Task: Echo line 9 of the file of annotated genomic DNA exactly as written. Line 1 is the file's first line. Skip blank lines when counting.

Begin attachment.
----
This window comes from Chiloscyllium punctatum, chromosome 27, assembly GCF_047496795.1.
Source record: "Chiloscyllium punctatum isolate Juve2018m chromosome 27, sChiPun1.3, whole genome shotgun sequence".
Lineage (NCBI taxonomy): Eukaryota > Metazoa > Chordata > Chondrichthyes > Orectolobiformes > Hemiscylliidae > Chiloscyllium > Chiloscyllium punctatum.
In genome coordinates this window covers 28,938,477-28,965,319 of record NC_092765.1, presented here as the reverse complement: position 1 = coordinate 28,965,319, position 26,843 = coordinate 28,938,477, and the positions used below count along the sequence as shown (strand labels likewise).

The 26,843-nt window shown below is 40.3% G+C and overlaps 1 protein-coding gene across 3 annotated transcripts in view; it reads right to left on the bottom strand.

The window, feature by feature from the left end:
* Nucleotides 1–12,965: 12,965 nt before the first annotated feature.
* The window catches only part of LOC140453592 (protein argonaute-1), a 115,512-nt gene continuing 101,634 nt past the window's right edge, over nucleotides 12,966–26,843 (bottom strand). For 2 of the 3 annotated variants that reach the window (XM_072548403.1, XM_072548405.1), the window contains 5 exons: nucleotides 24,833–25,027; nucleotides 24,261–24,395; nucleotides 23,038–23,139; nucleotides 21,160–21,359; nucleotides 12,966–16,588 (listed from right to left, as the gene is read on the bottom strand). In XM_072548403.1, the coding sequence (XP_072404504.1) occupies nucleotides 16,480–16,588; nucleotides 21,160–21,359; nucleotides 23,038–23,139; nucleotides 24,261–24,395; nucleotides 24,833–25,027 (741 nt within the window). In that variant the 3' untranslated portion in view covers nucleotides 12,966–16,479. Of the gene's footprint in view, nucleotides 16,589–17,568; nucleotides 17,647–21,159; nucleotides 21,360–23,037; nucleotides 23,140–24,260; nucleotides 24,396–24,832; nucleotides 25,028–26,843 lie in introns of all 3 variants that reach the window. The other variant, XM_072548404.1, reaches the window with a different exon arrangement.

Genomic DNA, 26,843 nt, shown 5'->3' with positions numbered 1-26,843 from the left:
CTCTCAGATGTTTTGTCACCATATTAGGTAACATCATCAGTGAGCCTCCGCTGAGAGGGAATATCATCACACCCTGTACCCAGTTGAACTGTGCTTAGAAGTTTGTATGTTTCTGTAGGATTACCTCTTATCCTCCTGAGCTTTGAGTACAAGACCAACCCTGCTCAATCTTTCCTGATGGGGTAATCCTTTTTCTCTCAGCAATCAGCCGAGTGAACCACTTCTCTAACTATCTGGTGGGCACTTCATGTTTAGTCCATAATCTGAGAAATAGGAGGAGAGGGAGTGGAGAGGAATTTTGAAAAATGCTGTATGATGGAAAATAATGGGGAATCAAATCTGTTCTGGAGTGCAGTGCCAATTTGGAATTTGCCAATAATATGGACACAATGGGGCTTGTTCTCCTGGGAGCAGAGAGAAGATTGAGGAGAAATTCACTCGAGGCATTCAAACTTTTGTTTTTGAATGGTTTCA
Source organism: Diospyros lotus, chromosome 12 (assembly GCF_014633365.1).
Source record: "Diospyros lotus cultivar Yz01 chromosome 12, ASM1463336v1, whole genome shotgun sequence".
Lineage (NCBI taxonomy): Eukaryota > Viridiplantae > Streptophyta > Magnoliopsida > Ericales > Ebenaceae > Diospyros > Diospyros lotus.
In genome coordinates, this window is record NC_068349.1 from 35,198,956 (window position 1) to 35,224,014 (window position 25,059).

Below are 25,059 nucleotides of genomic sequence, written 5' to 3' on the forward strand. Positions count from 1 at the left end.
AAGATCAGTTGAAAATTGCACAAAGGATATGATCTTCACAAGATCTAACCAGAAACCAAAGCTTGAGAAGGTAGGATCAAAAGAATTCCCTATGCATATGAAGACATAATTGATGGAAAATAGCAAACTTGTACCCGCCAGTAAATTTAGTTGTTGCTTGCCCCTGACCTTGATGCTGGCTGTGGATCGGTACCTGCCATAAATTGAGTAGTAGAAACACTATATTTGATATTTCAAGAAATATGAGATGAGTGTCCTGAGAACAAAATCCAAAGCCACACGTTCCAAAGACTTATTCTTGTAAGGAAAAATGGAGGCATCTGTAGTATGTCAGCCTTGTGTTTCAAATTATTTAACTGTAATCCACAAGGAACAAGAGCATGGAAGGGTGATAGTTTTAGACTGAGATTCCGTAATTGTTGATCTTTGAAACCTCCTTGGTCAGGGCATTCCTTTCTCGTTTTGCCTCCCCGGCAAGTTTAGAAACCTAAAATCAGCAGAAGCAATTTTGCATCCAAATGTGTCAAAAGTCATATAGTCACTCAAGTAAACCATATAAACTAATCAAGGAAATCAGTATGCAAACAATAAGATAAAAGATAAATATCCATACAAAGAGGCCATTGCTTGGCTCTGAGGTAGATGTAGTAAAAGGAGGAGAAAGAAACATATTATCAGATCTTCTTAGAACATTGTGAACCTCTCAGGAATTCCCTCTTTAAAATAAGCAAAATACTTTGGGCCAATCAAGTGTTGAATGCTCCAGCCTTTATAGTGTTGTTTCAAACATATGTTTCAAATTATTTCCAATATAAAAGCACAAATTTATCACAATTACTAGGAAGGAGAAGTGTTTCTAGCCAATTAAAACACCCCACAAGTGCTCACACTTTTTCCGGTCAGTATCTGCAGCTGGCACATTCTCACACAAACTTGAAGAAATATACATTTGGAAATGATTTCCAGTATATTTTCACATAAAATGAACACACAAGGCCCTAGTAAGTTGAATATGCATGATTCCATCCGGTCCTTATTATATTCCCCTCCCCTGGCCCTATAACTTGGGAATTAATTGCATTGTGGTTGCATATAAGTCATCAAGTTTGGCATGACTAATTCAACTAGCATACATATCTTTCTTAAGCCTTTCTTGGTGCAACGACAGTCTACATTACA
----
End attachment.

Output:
Genomic DNA, 26,843 nt, shown 5'->3' with positions numbered 1-26,843 from the left: